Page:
Blurring the line between fine and street art, this exhibition proves graff can be just as effective indoors.
Organised Chaos explores how the line between graffiti and fine art is becoming increasingly blurred. What was once exclusively “urban” has become somewhat domesticated — Banksy pieces sell to Brangelina for over $400,000. The sterile white walls of a classic gallery seem as far as possible from street art's chaotic, guerrila origins, making us wonder if graffiti loses its meaning when viewed out of context?
AWOL is a collective that embraces both sides of the scene, throwing up pieces and gallery shows in equal measure, often on an impressively large scale that is demonstrative of the striking talents of each of the collective's artistically diverse members. The crew's founder is Slicer, who has previously proven his ability to singlehandedly carry a whole exhibition with RTIST. Slicer's work dips into abstraction, but always remains unmistakably rooted in graff. Brash colour schemes and extreme, slashing geometry combine to create exciting and engaging work.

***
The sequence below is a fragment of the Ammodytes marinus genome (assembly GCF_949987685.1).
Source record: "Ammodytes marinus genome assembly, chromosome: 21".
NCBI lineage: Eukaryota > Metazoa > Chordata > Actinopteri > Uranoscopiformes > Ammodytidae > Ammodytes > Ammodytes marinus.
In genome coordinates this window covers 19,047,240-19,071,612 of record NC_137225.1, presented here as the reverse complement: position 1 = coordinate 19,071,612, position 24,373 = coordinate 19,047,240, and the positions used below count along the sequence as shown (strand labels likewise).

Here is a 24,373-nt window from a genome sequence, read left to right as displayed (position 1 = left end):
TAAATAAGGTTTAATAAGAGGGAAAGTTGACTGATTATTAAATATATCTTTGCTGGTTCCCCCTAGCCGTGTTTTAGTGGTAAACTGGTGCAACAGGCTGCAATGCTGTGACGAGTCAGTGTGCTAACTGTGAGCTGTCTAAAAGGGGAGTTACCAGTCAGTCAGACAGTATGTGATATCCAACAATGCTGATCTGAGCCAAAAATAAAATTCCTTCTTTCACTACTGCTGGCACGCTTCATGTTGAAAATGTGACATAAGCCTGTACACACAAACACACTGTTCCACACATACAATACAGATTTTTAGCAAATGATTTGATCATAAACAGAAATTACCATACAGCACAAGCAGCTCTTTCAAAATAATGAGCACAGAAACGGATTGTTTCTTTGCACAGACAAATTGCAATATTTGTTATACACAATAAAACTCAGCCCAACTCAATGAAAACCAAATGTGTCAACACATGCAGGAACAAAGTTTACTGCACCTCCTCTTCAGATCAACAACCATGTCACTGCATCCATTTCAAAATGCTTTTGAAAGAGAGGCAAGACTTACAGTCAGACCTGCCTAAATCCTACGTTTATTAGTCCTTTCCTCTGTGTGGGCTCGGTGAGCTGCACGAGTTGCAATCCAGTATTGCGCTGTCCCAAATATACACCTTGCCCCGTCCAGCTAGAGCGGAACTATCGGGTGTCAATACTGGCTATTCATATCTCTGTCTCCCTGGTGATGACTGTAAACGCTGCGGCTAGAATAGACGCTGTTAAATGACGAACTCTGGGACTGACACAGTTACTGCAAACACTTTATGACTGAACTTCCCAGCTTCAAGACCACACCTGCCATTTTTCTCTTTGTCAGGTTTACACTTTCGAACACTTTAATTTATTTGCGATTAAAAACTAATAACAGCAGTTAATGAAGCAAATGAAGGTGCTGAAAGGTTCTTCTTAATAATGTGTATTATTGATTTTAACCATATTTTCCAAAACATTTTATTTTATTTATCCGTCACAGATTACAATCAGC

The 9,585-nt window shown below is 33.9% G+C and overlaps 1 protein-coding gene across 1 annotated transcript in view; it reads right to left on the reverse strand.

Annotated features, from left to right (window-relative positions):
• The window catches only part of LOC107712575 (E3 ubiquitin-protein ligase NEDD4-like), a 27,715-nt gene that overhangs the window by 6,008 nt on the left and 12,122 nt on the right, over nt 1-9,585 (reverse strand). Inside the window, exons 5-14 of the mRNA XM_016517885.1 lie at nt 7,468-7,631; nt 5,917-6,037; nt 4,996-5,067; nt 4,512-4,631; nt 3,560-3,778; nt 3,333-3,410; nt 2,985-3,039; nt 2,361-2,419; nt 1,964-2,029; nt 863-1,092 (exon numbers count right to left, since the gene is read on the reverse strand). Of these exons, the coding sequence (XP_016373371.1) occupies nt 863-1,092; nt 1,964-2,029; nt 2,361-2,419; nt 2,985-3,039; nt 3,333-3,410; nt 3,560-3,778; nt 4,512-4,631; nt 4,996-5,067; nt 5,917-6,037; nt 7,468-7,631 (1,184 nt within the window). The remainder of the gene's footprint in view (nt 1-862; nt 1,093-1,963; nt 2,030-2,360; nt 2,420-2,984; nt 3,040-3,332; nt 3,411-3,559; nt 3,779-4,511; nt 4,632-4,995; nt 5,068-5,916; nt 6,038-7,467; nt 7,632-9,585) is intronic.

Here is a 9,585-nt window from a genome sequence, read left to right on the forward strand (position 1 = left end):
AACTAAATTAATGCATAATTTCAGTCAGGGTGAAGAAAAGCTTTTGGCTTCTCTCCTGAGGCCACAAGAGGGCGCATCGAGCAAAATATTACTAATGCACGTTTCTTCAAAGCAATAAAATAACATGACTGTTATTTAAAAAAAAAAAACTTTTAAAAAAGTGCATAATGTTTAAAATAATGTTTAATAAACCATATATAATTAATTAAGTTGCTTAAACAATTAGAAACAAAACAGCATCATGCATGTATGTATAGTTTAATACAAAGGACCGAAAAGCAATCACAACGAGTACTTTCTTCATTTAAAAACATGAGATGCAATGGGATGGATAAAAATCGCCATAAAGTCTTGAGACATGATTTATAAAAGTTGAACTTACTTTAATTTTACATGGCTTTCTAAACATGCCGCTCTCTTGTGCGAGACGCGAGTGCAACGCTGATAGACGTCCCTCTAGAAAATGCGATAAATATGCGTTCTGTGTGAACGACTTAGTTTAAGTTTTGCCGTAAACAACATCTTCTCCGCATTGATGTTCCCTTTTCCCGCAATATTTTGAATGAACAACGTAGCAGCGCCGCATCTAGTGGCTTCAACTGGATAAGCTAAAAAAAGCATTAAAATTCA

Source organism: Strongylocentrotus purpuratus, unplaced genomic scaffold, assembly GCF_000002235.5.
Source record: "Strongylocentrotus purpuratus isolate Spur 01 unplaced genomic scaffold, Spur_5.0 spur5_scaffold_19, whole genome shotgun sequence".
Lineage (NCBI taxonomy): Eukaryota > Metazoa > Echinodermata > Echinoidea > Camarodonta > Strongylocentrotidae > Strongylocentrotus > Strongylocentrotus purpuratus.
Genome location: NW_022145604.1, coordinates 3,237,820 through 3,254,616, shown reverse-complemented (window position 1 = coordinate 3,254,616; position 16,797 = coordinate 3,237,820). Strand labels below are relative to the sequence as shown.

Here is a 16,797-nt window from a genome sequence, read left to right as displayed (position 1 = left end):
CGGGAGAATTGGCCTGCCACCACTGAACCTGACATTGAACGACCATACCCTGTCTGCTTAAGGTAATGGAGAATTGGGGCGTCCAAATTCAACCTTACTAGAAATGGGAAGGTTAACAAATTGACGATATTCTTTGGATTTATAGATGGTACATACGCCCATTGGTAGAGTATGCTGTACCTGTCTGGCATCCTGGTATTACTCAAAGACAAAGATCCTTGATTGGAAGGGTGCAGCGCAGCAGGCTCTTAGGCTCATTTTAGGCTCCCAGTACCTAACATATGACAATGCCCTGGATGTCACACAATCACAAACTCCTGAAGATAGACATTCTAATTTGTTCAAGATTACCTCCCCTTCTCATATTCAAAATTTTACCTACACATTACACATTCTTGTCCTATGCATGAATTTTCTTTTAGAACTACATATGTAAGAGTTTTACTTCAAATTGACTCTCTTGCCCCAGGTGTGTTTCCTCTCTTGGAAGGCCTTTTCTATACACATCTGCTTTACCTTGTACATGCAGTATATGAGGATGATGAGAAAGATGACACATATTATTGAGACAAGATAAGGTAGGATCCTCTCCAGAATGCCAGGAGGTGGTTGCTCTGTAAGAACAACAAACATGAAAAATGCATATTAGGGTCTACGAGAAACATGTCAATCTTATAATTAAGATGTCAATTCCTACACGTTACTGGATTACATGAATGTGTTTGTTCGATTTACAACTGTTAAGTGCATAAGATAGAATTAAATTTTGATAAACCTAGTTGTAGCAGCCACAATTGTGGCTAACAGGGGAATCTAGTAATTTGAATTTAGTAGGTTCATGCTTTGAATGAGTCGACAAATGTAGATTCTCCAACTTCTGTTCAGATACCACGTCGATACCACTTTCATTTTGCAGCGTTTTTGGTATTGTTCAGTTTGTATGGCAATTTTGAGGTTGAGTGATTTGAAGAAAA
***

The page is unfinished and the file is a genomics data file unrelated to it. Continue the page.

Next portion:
This exhibition is as eloquent an argument as you'll find against those who claim street art belongs only in the open as Slicer proves it can be just as effective when bordered by four walls.
Image credit Slicer via awolcrew.com